Tuesday, August 11, 2009

Sex and The Subject: Confessions of a Critic

As a freelancer who writes almost exclusively for online film publications I often find myself wearing more than one mismatched hat. Sometimes I'm a critic picking apart larger than life images, and sometimes I'm a reporter picking the brain of a real live filmmaker or random porn star. Interviewing the delightful Sasha Grey for SpoutBlog one week while trouncing the atrocious film that marks her mainstream debut, Steven Soderbergh's "The Girlfriend Experience," at The House Next Door the next, is just par for the modern day journo's course. As the walls have tumbled down in cyberspace, so have the boundaries that used to separate critic from subject. Or at least what were once sturdy facades.

To read the rest visit my Sex Beat column at Carnal San Francisco.

1 comment:

Don Arrup said...

Consider the other side of the coin on the critic/artist relationship. In college I got free theatre tickets to Baltimore's Mechanic Theatre and Center Stage to review their work on the understanding that I would only write feature stories about upcoming productions of the school's own theatre department of which I was apart of. When the critic of the school's productions was unavailable the department and the paper pressed me to review our production of A MidSummer's Night Dream. Reluctantly I did so telling the department and faculty director that my first loyalty as a critic was to the reader. Even professional productions of Shakespeare tend to be wildly uneven in their casting and my mixed review lost me my lover and several not close friends in the department. As I sat in the audience during the first act I knew that I was going to pay for any shred of integrity.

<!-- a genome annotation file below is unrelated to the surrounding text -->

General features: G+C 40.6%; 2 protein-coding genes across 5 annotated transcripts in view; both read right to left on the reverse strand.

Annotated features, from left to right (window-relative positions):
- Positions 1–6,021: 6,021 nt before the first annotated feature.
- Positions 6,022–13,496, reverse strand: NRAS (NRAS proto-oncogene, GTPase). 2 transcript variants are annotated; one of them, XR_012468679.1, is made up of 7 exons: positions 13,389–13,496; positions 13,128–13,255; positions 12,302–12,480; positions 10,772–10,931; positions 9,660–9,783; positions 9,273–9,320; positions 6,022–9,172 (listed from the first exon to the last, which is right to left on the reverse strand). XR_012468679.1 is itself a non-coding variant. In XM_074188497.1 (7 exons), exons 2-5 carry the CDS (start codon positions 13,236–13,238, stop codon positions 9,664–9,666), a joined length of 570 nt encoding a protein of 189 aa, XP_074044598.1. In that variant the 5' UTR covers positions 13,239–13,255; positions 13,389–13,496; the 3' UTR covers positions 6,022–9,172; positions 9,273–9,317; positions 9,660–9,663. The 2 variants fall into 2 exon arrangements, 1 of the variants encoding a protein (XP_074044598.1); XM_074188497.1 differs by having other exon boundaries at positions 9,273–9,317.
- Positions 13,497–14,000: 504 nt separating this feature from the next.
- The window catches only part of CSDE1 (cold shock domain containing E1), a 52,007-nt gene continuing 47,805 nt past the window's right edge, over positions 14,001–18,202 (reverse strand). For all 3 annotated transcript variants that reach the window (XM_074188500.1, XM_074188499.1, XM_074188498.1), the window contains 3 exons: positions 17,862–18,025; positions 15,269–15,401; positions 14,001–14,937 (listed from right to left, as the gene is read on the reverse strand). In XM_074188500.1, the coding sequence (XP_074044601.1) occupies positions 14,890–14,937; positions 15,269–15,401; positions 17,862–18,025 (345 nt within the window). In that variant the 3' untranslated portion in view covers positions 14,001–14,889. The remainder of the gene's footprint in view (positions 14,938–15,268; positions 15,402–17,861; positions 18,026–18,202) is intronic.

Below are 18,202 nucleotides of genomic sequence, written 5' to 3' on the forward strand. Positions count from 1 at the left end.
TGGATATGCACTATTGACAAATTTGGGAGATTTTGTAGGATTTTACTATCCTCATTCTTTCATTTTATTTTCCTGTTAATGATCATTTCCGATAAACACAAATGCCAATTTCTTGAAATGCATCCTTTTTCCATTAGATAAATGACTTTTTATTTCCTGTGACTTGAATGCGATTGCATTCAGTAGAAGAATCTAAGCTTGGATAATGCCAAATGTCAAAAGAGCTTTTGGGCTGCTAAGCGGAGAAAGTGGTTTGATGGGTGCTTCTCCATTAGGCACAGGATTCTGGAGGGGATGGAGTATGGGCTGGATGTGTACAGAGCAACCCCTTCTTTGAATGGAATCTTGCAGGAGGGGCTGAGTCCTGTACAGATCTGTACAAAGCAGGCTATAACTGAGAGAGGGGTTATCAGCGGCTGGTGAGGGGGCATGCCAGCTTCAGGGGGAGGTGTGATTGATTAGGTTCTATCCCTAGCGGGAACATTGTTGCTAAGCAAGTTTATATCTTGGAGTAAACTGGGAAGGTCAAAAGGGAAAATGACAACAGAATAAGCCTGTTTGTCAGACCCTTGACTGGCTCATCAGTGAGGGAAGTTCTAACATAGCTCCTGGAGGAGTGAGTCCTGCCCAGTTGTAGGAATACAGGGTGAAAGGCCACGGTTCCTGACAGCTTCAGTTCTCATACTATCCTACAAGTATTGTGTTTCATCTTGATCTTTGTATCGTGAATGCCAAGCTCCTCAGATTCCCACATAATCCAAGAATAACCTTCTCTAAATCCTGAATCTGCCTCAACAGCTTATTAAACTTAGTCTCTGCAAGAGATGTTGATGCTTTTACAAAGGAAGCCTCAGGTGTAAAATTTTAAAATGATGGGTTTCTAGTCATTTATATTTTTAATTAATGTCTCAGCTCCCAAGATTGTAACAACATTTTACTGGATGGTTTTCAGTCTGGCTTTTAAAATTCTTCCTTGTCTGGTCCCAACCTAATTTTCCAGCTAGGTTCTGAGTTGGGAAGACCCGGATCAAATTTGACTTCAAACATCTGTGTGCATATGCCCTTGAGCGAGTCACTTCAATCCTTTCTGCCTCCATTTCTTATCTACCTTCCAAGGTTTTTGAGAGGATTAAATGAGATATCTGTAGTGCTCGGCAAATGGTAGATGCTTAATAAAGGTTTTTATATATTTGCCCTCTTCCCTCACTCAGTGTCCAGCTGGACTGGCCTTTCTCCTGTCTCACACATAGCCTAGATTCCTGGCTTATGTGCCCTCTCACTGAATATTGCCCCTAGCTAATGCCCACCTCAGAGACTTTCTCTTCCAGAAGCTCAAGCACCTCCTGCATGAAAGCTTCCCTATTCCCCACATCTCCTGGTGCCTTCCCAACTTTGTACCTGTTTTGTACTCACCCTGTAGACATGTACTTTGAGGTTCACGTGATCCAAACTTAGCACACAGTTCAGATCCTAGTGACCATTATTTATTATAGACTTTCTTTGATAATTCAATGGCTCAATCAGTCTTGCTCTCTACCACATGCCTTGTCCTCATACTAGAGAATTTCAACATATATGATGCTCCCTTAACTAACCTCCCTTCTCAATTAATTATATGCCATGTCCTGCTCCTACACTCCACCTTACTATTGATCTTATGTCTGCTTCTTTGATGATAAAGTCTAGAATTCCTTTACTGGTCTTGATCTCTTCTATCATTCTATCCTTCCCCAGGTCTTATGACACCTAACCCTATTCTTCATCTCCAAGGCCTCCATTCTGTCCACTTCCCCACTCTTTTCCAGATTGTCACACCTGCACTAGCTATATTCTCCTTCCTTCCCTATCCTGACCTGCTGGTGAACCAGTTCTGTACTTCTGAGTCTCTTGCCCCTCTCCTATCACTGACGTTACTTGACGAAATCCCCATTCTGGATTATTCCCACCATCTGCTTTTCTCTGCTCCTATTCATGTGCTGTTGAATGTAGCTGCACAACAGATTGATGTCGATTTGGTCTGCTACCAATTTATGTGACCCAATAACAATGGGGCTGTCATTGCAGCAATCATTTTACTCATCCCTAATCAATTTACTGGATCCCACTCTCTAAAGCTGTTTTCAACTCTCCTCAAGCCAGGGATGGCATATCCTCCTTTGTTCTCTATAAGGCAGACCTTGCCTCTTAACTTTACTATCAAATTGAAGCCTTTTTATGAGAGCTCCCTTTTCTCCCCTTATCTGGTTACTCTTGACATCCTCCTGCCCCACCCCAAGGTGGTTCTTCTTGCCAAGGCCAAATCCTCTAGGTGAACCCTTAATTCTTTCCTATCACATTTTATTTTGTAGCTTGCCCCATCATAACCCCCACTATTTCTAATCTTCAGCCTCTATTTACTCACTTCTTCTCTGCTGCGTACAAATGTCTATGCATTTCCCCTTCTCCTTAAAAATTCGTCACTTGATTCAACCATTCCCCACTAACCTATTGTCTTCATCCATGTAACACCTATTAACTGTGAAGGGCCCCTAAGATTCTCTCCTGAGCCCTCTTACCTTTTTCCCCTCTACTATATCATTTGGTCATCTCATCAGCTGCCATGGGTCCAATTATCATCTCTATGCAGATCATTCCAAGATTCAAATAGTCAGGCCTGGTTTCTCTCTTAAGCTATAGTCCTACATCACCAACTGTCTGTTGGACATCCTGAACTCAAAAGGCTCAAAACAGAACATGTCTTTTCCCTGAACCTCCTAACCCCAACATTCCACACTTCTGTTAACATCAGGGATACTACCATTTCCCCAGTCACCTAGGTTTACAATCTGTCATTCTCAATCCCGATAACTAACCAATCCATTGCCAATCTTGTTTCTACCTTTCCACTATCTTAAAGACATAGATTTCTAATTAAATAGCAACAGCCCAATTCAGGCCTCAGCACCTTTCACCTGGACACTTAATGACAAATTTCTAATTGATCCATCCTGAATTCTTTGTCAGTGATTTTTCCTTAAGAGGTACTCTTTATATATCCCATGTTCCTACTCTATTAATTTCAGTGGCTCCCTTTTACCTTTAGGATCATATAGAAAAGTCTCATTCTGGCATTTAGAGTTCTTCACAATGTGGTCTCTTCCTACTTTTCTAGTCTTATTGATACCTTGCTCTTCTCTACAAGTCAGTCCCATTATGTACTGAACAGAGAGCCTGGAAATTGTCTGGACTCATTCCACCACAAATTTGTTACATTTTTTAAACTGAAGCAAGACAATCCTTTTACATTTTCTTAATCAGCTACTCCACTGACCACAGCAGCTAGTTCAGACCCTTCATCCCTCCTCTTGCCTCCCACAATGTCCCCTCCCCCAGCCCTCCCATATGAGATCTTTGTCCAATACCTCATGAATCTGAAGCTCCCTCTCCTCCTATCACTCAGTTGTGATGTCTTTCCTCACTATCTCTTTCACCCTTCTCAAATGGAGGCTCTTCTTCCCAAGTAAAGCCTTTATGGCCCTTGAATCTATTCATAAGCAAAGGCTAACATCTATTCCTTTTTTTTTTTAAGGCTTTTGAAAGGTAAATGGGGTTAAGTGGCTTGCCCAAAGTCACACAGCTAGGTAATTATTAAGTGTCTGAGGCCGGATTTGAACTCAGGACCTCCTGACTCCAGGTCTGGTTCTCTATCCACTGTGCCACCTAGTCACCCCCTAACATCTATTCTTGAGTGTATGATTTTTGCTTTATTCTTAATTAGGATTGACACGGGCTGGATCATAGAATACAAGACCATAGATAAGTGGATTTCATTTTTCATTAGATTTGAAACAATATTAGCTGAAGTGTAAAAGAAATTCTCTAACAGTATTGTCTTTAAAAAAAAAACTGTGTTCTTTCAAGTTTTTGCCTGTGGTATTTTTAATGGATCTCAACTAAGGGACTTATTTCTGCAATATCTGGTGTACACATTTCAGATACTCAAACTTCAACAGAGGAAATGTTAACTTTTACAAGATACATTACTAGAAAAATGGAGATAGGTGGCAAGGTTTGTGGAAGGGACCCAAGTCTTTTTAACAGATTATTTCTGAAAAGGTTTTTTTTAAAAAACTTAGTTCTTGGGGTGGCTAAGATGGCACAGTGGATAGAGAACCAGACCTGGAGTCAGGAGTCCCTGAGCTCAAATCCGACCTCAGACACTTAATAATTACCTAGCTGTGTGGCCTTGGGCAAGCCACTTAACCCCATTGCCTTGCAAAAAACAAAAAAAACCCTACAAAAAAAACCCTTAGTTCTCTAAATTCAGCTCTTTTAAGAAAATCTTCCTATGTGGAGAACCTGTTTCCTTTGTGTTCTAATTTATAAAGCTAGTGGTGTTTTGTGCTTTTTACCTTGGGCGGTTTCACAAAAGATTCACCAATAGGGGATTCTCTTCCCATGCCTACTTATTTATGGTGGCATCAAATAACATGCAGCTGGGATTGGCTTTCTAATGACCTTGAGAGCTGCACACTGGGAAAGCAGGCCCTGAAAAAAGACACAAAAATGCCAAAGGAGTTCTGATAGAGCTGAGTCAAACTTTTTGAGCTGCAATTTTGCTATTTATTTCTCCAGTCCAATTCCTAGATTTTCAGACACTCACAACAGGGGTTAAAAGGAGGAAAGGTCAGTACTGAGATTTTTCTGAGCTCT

I wrote for a couple of small and alternative papers in Baltimore covering extorting landlords, the prison system, professional wrestling before it got its glamor back and the KKK. There is no objectivity. You collect quotes from as many people as you can find and report them. As far as being a critic, put your name on the by line. This is how I see. Which is what you always do. Keep up the good work.